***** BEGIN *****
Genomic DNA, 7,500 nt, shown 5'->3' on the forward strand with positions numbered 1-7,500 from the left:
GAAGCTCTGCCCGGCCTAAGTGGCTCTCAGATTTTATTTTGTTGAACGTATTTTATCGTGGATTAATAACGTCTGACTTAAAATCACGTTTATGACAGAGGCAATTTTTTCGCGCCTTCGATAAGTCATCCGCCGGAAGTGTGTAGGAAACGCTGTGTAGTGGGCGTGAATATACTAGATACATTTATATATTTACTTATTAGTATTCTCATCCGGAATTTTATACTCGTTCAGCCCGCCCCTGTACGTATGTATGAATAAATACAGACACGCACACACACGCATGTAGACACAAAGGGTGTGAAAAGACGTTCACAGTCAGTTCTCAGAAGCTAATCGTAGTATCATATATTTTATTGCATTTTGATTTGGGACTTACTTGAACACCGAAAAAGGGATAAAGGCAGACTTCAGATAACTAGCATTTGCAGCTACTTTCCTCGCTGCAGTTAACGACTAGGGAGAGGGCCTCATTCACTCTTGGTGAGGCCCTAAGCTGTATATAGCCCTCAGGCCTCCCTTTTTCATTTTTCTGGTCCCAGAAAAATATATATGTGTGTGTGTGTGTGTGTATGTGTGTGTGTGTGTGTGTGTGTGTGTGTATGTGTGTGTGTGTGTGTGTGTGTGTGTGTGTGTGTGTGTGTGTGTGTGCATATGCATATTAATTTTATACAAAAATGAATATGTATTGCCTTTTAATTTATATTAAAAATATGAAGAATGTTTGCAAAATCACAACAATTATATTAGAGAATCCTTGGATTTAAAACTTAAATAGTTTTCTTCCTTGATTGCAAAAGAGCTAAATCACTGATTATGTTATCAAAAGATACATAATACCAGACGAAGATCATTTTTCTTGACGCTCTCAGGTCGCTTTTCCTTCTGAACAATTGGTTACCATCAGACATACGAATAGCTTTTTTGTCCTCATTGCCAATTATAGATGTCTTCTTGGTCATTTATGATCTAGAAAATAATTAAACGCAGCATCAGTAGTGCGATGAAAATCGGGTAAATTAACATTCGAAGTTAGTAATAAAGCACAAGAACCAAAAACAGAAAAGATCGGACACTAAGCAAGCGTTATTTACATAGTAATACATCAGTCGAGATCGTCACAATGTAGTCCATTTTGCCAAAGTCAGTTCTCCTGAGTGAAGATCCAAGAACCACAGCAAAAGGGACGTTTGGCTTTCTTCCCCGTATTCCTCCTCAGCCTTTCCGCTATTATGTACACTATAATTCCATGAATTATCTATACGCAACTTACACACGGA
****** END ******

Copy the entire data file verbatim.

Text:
Genomic DNA, 7,500 nt, shown 5'->3' on the forward strand with positions numbered 1-7,500 from the left:
GAAGCTCTGCCCGGCCTAAGTGGCTCTCAGATTTTATTTTGTTGAACGTATTTTATCGTGGATTAATAACGTCTGACTTAAAATCACGTTTATGACAGAGGCAATTTTTTCGCGCCTTCGATAAGTCATCCGCCGGAAGTGTGTAGGAAACGCTGTGTAGTGGGCGTGAATATACTAGATACATTTATATATTTACTTATTAGTATTCTCATCCGGAATTTTATACTCGTTCAGCCCGCCCCTGTACGTATGTATGAATAAATACAGACACGCACACACACGCATGTAGACACAAAGGGTGTGAAAAGACGTTCACAGTCAGTTCTCAGAAGCTAATCGTAGTATCATATATTTTATTGCATTTTGATTTGGGACTTACTTGAACACCGAAAAAGGGATAAAGGCAGACTTCAGATAACTAGCATTTGCAGCTACTTTCCTCGCTGCAGTTAACGACTAGGGAGAGGGCCTCATTCACTCTTGGTGAGGCCCTAAGCTGTATATAGCCCTCAGGCCTCCCTTTTTCATTTTTCTGGTCCCAGAAAAATATATATGTGTGTGTGTGTGTGTGTATGTGTGTGTGTGTGTGTGTGTGTGTGTGTATGTGTGTGTGTGTGTGTGTGTGTGTGTGTGTGTGTGTGTGTGTGTGTGCATATGCATATTAATTTTATACAAAAATGAATATGTATTGCCTTTTAATTTATATTAAAAATATGAAGAATGTTTGCAAAATCACAACAATTATATTAGAGAATCCTTGGATTTAAAACTTAAATAGTTTTCTTCCTTGATTGCAAAAGAGCTAAATCACTGATTATGTTATCAAAAGATACATAATACCAGACGAAGATCATTTTTCTTGACGCTCTCAGGTCGCTTTTCCTTCTGAACAATTGGTTACCATCAGACATACGAATAGCTTTTTTGTCCTCATTGCCAATTATAGATGTCTTCTTGGTCATTTATGATCTAGAAAATAATTAAACGCAGCATCAGTAGTGCGATGAAAATCGGGTAAATTAACATTCGAAGTTAGTAATAAAGCACAAGAACCAAAAACAGAAAAGATCGGACACTAAGCAAGCGTTATTTACATAGTAATACATCAGTCGAGATCGTCACAATGTAGTCCATTTTGCCAAAGTCAGTTCTCCTGAGTGAAGATCCAAGAACCACAGCAAAAGGGACGTTTGGCTTTCTTCCCCGTATTCCTCCTCAGCCTTTCCGCTATTATGTACACTATAATTCCATGAATTATCTATACGCAACTTACACACGGA